Over the last 35 years, qdiversityq has become the orthodox, color-conscious ideology of race and inclusion in many U.S. institutions. My research interrogates diversity as a racialized political project, focusing on the organizational uses of diversity rhetoric. My analysis is based on case studies of a public university, a Fortune 500 company, and a city neighborhood, documented through six years of ethnographic, interview, and archival data. Administrators, executives, and political leaders in these disparate sites rely on a similar ideology of diversity: they present inclusion and difference as both morally good and institutionally beneficial. Their diversity discourse and related organizational initiatives affirm racial identity but downplay problems of racial and class disadvantage. Building on racial formation theory and cultural analyses of law and inequality, my findings demonstrate how decision-makers have adapted the meaning of race and the terms of institutional inclusion to fit better the political and organizational demands of the neoliberal, post-civil rights context. I show that the diversity project supports a wide range of agendas. Only a few of these agendas are concerned with remedying racial or economic inequality, and many of them replace, discredit, and otherwise diminish such remedies.Some scholars have argued that students of color will be able to complete application questions such as the diversity essay because they are more likely to have experience interacting with white people and other people of color ( Chambers, anbsp;...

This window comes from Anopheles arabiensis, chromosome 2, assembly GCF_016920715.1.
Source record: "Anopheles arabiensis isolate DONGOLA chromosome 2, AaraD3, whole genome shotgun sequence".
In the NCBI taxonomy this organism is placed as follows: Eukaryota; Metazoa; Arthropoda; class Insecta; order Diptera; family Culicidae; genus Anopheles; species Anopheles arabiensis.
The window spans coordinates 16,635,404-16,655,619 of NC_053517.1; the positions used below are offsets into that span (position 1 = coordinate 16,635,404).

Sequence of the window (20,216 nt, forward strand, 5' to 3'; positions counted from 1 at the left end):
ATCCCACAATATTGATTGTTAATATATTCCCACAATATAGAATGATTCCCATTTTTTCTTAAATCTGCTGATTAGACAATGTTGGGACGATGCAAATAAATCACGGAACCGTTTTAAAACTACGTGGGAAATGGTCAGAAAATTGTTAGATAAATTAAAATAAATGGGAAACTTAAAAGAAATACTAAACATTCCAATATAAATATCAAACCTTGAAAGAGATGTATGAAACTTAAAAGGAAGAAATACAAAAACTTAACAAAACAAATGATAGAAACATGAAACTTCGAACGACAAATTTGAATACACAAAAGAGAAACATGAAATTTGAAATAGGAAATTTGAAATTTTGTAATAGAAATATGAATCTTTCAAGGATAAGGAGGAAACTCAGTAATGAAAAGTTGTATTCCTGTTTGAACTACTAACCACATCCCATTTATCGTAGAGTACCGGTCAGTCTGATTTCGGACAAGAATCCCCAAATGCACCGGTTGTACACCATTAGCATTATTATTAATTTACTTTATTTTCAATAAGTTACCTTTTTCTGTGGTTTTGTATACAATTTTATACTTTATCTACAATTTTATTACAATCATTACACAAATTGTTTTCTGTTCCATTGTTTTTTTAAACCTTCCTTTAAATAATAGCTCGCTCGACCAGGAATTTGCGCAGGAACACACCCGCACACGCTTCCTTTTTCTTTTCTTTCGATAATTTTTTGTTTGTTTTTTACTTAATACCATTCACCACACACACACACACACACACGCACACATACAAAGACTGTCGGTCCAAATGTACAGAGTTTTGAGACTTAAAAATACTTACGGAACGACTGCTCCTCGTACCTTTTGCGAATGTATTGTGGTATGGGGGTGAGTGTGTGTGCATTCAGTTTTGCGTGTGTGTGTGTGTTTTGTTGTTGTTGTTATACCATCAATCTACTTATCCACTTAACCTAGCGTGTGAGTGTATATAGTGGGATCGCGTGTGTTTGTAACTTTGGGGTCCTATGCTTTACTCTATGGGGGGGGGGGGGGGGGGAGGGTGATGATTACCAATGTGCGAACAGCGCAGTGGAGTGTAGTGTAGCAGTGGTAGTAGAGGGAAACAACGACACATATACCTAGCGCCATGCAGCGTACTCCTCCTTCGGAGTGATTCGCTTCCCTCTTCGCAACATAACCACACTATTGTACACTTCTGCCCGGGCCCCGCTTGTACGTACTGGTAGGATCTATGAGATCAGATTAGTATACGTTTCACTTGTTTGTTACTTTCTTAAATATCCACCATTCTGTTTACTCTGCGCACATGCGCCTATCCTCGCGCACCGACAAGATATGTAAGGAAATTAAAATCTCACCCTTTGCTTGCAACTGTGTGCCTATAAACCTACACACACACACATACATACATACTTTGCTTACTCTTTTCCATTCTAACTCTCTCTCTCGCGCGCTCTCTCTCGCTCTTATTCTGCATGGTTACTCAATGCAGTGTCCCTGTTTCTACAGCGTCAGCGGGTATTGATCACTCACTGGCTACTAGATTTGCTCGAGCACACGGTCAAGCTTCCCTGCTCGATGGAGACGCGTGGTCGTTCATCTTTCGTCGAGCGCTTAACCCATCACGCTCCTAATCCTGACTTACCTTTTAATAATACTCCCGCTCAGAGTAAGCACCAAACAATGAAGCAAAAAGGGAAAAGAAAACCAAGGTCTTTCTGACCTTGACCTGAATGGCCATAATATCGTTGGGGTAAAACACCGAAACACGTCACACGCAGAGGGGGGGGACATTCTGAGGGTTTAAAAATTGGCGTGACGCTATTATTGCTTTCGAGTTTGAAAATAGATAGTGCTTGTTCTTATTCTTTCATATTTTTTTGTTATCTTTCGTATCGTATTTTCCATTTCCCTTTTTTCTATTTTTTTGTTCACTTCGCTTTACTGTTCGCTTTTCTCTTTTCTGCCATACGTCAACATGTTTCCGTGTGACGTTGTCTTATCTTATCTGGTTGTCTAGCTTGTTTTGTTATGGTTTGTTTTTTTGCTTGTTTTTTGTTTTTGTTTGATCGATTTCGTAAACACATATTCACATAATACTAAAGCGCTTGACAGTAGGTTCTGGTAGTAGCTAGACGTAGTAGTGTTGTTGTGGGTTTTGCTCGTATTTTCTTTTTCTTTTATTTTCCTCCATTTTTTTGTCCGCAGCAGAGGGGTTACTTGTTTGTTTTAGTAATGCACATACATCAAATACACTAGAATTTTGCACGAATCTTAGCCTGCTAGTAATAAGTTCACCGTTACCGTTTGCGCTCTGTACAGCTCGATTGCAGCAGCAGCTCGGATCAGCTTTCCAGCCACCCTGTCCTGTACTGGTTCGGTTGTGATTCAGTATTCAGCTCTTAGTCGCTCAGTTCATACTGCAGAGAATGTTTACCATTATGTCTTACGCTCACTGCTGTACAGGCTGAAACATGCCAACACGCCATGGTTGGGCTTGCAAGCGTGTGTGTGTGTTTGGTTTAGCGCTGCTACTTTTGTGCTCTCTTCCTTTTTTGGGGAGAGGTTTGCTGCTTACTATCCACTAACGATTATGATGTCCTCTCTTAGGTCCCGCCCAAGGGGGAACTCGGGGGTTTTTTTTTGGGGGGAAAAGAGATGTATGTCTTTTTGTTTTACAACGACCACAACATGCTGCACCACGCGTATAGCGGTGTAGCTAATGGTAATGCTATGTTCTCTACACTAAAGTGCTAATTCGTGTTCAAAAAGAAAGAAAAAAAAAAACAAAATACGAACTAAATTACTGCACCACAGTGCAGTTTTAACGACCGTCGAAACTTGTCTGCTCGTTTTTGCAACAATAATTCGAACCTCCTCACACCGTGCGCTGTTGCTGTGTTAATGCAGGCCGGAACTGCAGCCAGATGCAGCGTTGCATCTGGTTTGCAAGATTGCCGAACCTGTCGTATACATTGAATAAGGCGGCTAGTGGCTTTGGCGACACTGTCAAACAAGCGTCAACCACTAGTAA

|Title||:||How Diversity Transforms the Project of Racial Equality|
|Author||:||Ellen C. Berrey|
|Publisher||:||ProQuest - 2008|